Thursday, October 10, 2013

Atma Puja: The Divine in You

Sometimes people may wonder, why do you worship a form, a mūrti? To many people it's confusing to see the manifold forms of Gods and Goddesses, and they get lost in understanding the meaning behind it.

Actually, it's very simple. In Hinduism we say there is only one. One Lord, one all pervasive power, one shakti. This power represents the force in and through the universe, and includes the creation of nature, the law of karma, and the order in each part of our life. As it's very obvious, there are so many aspects in creation. There's creation itself, sustenance, destruction, there's motherhood, fatherhood, dance, music, knowledge, etc. All of these aspects, are depicted in a form, which we call a mūrti.
 These are the Gods and Goddesses that we see in Hinduism, representing different functions and glories. Depending on what we pray for, the God takes up a particular role, and in that role we invoke the blessings.

When it comes to the Goddess, there are two forms. One if the benign form, and the other is the ferocious. Mā Kālī (Durgā) represents the ferocious form, in which she destroys the demons in order to protect. Throughout our lives we may encounter demons in different forms, whether it's a negative thought, anger, greed, or even the evil eye, dṛiṣṭi. By praying to Mā Kālī we ask her to protect us from these internal and external demons.
The benign forms of the Goddess are Sarasvatī and Lakṣhmī- representing all knowledge and prosperity.

Now, there is something more to this. Just as these aspects of creation and the universe can be depicted in different idols, the same aspects are all there, within ourselves. It's called worship of the self, ātma pūja. This is an absolute beautiful concept, because it symbolizes the divine nature that is there in each one of us. It brings out the glorious aspects that are there in us, and directly reveals that we are all divine and significant beings.

There's a Sanskrit verse to illustrate this:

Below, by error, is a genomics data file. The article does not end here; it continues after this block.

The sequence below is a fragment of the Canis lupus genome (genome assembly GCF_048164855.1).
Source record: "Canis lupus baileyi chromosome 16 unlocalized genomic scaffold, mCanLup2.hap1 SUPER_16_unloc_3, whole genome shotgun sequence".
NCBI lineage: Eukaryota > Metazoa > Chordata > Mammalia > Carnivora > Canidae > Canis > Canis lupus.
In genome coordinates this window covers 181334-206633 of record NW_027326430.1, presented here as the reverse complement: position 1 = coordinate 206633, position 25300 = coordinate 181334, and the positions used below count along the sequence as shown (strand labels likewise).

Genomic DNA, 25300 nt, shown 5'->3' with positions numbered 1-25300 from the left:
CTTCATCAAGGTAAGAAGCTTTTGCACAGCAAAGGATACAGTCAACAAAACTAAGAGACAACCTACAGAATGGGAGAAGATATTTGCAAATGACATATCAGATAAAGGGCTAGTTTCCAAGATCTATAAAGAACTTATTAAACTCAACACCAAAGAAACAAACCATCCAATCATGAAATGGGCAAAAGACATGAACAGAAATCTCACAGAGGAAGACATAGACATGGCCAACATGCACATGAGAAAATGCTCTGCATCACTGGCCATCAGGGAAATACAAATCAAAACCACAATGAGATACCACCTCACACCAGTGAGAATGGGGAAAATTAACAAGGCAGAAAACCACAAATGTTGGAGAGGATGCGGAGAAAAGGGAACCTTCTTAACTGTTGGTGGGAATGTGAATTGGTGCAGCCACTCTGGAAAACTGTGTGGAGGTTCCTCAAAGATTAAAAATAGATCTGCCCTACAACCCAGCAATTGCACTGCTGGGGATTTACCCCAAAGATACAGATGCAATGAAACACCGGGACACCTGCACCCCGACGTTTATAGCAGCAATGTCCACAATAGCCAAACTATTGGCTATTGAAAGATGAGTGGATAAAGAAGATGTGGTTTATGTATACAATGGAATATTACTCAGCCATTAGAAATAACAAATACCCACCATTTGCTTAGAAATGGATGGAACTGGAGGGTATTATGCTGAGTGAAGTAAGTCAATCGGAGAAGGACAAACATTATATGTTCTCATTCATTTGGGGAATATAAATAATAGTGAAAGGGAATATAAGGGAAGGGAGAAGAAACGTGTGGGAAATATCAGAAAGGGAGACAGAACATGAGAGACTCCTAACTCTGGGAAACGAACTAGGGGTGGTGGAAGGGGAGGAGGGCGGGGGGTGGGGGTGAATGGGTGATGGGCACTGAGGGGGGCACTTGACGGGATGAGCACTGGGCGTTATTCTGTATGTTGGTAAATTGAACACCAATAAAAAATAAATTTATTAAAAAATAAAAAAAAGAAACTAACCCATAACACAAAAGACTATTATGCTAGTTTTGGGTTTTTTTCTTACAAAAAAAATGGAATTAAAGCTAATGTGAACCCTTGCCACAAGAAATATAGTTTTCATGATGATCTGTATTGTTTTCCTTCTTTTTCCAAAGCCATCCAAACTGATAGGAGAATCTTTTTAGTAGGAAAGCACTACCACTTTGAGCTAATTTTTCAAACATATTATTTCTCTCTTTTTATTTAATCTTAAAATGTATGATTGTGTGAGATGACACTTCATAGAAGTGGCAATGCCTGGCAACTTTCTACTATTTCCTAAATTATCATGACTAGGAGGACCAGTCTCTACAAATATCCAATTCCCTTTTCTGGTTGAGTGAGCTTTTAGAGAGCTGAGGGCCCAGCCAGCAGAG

देहो देवालयः प्रोक्तः  जीवो देवस्सनातनः ।
त्यजेदज्ञाननिर्माल्यं  सोऽहं भावेन पूजयेत ।।

deho devālayaḥ proktaḥ  jīvo devassanātanaḥ 

tyajedajnānanirmālyam  so'ham bhāvena pūjayet 
The body is the temple. The jīva (soul) is the deity of this temple, since the beginningless time. May one get rid of the wilted flowers of ignorance, and worship the Lord with the understanding that he's non-separate from me.
In this way, everything that we do from the moment we wake up until we go to bed, can be seen as a prayerful and worshipful action. The actions undertaken during a pūja in the temple, are undertaken by us too each day: Waking up and taking a bath (snānam), putting on clothes (vastram) and ornaments (ābharaṇam), wearing flowers in the hair (puṣhpam), applying sandal-paste (chandanam) and kumkumam, and lastly offering food to ourselves.

If you see a traditional Hindu lady, you will notice her whole body in ornaments. Starting from her earrings, to the nose ring, necklace, bangles, anklets, and toe rings. Each limb is decorated with a piece of jewelry. On her forehead, you will see a tilaka, a red mark of worship. It's a sign of worshipping the Lord, who resides in the body. The tilaka is placed in the ājñā-chakra, the third eye, a powerful spiritual center and point of concentration.

By viewing our daily activities as part of the ātma pūja, we add a certain sanctity to ourselves, and to our life. We won't be going out the door with old, smelly clothes, without having taken a bath or brushed our teeth. In one way you can say it's simply common sense, but there's more to it than that. It's taking your body as something sacred, something that needs to be taken care of with full attention, just like a temple is maintained. Yet is it not a maintenance for the sake of impressing others or for our own vainness, it's an act of self-love in a sense of devotion. Over time, the devotee and the devoted difference will dissolve, and only one remains. With this attitude, alienation from Īśvara disappears, and we learn to recognize Īsvara in all shapes and forms. 

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